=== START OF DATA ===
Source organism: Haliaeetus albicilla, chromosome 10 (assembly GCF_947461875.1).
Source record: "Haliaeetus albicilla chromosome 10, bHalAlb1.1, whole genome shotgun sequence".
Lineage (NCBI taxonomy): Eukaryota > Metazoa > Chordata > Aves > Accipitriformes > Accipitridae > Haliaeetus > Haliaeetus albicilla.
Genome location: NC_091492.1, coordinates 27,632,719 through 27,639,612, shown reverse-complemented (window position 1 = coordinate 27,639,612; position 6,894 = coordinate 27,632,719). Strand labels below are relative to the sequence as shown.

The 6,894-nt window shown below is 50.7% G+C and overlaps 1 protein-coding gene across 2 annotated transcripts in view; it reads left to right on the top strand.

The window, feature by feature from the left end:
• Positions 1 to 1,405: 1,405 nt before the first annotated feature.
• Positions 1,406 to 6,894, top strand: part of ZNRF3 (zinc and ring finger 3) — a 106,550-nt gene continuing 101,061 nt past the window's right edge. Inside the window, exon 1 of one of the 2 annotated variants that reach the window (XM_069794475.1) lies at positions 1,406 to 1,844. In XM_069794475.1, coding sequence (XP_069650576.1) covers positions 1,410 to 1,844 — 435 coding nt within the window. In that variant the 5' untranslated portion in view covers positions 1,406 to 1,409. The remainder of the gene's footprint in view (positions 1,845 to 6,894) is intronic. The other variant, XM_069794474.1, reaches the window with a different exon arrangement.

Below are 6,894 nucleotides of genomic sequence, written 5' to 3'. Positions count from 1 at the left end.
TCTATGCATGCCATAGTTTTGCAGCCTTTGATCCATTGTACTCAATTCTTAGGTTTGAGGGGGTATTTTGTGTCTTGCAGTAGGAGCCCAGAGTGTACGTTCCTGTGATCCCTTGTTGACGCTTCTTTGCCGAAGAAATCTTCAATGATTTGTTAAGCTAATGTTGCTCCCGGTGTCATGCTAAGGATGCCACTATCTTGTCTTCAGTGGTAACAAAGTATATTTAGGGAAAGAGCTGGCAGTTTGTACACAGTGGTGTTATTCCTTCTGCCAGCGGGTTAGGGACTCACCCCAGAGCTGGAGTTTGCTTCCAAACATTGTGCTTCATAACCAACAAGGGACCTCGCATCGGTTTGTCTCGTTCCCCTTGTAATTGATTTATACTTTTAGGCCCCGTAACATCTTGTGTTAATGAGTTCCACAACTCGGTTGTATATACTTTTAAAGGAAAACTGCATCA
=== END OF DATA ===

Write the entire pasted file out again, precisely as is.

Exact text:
Source organism: Haliaeetus albicilla, chromosome 10 (assembly GCF_947461875.1).
Source record: "Haliaeetus albicilla chromosome 10, bHalAlb1.1, whole genome shotgun sequence".
Lineage (NCBI taxonomy): Eukaryota > Metazoa > Chordata > Aves > Accipitriformes > Accipitridae > Haliaeetus > Haliaeetus albicilla.
Genome location: NC_091492.1, coordinates 27,632,719 through 27,639,612, shown reverse-complemented (window position 1 = coordinate 27,639,612; position 6,894 = coordinate 27,632,719). Strand labels below are relative to the sequence as shown.

The 6,894-nt window shown below is 50.7% G+C and overlaps 1 protein-coding gene across 2 annotated transcripts in view; it reads left to right on the top strand.

The window, feature by feature from the left end:
• Positions 1 to 1,405: 1,405 nt before the first annotated feature.
• Positions 1,406 to 6,894, top strand: part of ZNRF3 (zinc and ring finger 3) — a 106,550-nt gene continuing 101,061 nt past the window's right edge. Inside the window, exon 1 of one of the 2 annotated variants that reach the window (XM_069794475.1) lies at positions 1,406 to 1,844. In XM_069794475.1, coding sequence (XP_069650576.1) covers positions 1,410 to 1,844 — 435 coding nt within the window. In that variant the 5' untranslated portion in view covers positions 1,406 to 1,409. The remainder of the gene's footprint in view (positions 1,845 to 6,894) is intronic. The other variant, XM_069794474.1, reaches the window with a different exon arrangement.

Below are 6,894 nucleotides of genomic sequence, written 5' to 3'. Positions count from 1 at the left end.
TCTATGCATGCCATAGTTTTGCAGCCTTTGATCCATTGTACTCAATTCTTAGGTTTGAGGGGGTATTTTGTGTCTTGCAGTAGGAGCCCAGAGTGTACGTTCCTGTGATCCCTTGTTGACGCTTCTTTGCCGAAGAAATCTTCAATGATTTGTTAAGCTAATGTTGCTCCCGGTGTCATGCTAAGGATGCCACTATCTTGTCTTCAGTGGTAACAAAGTATATTTAGGGAAAGAGCTGGCAGTTTGTACACAGTGGTGTTATTCCTTCTGCCAGCGGGTTAGGGACTCACCCCAGAGCTGGAGTTTGCTTCCAAACATTGTGCTTCATAACCAACAAGGGACCTCGCATCGGTTTGTCTCGTTCCCCTTGTAATTGATTTATACTTTTAGGCCCCGTAACATCTTGTGTTAATGAGTTCCACAACTCGGTTGTATATACTTTTAAAGGAAAACTGCATCA